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Just as artists and curators are creating or commissioning virtual reality artworks to exploit the technology’s innovations, art institutions are moving forward with VR projects. Last year, the Guggenheim Museum partnered with Google’s Cultural Institute to let viewers virtually experience the museum and its artworks, while The British Museum turned its Ancient Egyptian collection into a VR experience. This week, the Smithsonian American Art Museum (SAAM) announced a partnership with Intel and Linden Lab (creators of Second Life) that turns its current exhibition, No Spectators: The Art of Burning Man, into a virtual experience on Linden Lab’s social VR platform, Sansar. Now those with VR headsets, whether they be individuals or groups, can virtually tour No Spectators (alone or with Smithsonian tour guides), an incredibly faithful simulation of the exhibition’s immersive room-sized installations, costumes, jewelry, and ephemera.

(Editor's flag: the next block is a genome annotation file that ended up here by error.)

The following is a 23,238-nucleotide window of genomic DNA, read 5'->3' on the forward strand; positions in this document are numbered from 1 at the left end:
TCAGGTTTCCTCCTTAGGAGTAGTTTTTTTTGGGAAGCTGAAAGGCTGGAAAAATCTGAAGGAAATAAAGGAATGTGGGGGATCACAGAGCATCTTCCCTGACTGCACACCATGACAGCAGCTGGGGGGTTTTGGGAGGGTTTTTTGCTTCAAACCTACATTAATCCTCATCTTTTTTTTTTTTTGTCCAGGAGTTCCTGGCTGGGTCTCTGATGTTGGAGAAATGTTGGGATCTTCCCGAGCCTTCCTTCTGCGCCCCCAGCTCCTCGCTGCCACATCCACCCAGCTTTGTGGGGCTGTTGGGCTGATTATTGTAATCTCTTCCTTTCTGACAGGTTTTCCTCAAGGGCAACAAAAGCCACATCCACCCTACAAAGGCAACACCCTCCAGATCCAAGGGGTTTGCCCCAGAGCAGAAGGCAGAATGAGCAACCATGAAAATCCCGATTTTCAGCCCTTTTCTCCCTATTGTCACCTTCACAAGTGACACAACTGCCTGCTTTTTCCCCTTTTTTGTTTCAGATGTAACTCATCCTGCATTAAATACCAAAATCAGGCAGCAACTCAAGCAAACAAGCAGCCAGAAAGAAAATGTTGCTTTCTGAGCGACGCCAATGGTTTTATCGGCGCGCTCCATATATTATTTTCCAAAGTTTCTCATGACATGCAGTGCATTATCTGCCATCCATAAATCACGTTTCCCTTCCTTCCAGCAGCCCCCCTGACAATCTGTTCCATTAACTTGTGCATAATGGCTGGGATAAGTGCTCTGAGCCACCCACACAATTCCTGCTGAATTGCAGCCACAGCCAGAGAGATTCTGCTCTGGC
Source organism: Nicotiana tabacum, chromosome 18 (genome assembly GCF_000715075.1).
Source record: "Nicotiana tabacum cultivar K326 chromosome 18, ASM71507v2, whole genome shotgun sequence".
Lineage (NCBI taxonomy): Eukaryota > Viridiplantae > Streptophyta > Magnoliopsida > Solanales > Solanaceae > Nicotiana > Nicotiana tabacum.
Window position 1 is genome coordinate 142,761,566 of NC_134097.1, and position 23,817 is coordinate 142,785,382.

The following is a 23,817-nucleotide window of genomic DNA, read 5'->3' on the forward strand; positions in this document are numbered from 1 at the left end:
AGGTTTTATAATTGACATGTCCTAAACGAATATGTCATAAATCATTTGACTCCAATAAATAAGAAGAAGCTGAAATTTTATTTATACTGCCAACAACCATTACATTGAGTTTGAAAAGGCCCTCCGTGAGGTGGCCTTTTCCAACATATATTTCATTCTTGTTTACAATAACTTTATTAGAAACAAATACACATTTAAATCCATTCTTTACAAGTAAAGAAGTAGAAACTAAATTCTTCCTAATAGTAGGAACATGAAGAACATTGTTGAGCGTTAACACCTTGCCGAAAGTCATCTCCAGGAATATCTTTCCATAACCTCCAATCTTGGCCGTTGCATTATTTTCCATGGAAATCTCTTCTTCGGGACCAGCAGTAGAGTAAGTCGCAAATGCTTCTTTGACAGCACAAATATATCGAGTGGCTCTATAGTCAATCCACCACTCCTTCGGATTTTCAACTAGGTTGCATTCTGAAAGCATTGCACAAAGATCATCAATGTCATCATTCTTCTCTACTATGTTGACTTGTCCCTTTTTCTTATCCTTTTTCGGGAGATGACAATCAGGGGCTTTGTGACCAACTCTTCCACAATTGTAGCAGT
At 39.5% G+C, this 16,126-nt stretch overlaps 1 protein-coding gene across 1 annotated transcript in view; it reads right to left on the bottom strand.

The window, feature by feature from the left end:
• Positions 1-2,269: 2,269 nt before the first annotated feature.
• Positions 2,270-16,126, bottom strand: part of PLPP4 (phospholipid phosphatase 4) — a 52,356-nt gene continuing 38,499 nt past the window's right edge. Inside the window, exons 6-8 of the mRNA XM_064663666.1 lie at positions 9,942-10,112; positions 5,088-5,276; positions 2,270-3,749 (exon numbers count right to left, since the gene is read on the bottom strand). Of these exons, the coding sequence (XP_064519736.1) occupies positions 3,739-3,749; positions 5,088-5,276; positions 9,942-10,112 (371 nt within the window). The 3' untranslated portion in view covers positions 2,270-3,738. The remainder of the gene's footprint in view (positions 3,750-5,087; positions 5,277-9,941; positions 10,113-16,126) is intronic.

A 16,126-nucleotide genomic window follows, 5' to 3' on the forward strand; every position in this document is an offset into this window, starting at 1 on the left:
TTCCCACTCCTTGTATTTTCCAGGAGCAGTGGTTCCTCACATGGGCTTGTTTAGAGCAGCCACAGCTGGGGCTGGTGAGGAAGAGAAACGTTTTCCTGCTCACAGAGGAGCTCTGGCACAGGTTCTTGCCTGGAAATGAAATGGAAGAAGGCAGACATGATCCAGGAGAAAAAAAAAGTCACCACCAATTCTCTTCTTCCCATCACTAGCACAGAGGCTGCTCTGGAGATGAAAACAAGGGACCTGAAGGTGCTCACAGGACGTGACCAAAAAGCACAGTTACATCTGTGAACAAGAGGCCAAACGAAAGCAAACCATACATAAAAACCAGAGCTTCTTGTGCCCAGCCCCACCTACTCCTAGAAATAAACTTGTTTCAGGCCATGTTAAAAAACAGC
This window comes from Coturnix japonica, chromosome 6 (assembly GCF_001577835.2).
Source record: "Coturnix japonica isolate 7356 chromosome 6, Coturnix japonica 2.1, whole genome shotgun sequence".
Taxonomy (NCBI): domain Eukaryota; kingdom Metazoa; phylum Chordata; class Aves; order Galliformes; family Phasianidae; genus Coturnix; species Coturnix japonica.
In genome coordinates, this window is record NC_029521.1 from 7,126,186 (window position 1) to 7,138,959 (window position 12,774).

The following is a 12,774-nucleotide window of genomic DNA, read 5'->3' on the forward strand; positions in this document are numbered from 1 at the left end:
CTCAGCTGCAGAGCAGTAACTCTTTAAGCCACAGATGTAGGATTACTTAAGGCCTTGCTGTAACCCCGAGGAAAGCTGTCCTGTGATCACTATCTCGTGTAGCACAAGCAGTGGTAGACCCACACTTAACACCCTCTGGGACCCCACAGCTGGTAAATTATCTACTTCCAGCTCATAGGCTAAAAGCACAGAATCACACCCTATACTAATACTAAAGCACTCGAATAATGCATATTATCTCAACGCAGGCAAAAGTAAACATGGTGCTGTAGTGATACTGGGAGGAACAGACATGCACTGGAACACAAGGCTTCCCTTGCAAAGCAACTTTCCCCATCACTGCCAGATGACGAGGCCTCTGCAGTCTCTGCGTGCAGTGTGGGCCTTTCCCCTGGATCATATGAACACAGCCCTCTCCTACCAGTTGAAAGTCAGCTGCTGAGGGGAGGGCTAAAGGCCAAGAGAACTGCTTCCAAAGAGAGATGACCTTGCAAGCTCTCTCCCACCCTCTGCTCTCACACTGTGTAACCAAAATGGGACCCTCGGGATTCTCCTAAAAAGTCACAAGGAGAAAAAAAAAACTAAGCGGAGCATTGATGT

“What we loved about having Sansar in this mix is the social element, our curator has been giving virtual tours in Sansar, and she just loves the fact that she can go into this space and walk people around, even if those people are in Los Angeles, San Francisco, or some other city, and connect with them in real time with the stories behind the pieces in an interactive way.” explains Sara Snyder, SAAM’s chief of external affairs and digital strategy.
These are great examples of the future of virtual exhibitions and the addition of social VR to enable a joint experience of artwork from any location. The same technology can easily be applied to similar applications, such as music venues, events and tourism locations. How do can you envision applying social VR experiences to your industry?